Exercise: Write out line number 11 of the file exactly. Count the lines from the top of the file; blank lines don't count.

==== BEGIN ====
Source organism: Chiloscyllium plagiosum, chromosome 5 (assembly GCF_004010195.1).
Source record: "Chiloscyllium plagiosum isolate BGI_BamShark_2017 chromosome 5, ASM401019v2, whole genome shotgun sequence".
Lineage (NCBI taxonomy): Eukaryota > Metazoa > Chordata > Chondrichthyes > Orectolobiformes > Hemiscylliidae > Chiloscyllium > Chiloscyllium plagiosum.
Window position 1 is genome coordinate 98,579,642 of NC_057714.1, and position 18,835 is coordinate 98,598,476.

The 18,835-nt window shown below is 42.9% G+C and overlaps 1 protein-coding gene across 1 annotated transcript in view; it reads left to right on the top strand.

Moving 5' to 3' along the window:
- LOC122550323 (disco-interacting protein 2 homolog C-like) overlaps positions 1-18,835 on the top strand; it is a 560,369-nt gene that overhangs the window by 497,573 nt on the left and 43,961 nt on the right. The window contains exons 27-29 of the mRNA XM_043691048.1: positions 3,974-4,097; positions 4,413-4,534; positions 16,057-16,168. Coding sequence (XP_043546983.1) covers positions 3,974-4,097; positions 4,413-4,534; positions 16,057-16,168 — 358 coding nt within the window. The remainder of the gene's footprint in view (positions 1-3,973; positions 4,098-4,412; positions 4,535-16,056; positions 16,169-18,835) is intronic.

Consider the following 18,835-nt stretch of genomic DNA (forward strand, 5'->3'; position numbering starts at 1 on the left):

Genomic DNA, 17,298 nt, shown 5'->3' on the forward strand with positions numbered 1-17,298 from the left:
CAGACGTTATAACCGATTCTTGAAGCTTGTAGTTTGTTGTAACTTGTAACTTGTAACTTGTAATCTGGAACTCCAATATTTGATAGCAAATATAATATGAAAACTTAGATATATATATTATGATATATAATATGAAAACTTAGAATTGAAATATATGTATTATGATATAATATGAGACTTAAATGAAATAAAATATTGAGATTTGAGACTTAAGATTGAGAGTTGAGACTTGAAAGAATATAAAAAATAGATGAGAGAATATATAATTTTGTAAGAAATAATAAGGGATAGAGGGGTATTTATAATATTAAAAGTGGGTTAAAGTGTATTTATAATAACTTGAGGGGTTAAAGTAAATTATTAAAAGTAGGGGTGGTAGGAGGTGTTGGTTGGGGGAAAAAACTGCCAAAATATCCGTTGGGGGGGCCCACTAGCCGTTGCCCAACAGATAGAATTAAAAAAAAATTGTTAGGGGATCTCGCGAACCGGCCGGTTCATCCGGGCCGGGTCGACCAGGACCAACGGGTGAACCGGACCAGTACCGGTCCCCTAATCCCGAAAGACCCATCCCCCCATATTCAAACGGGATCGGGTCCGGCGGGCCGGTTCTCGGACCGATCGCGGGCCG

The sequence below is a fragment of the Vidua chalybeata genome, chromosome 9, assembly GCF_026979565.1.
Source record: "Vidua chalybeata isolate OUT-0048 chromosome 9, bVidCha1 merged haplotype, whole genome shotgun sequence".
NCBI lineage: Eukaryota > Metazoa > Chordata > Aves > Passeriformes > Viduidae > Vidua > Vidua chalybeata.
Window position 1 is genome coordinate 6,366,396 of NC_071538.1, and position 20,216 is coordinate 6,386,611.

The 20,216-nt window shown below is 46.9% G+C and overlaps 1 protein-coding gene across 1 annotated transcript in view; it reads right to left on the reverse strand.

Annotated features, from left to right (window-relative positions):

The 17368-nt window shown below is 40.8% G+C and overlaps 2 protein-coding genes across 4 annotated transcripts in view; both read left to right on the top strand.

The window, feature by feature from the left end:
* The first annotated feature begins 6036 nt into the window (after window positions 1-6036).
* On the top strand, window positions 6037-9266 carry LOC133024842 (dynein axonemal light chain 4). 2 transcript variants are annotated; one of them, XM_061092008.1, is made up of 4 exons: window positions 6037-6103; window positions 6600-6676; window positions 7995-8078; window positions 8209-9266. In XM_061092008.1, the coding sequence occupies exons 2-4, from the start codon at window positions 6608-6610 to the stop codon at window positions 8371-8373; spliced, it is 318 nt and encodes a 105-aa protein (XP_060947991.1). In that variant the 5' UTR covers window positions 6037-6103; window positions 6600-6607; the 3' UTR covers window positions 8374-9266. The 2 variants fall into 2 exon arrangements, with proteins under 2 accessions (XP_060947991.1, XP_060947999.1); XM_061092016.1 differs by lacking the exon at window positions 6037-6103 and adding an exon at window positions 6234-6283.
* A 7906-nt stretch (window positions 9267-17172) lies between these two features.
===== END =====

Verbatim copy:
The sequence below is a fragment of the Vidua chalybeata genome, chromosome 9, assembly GCF_026979565.1.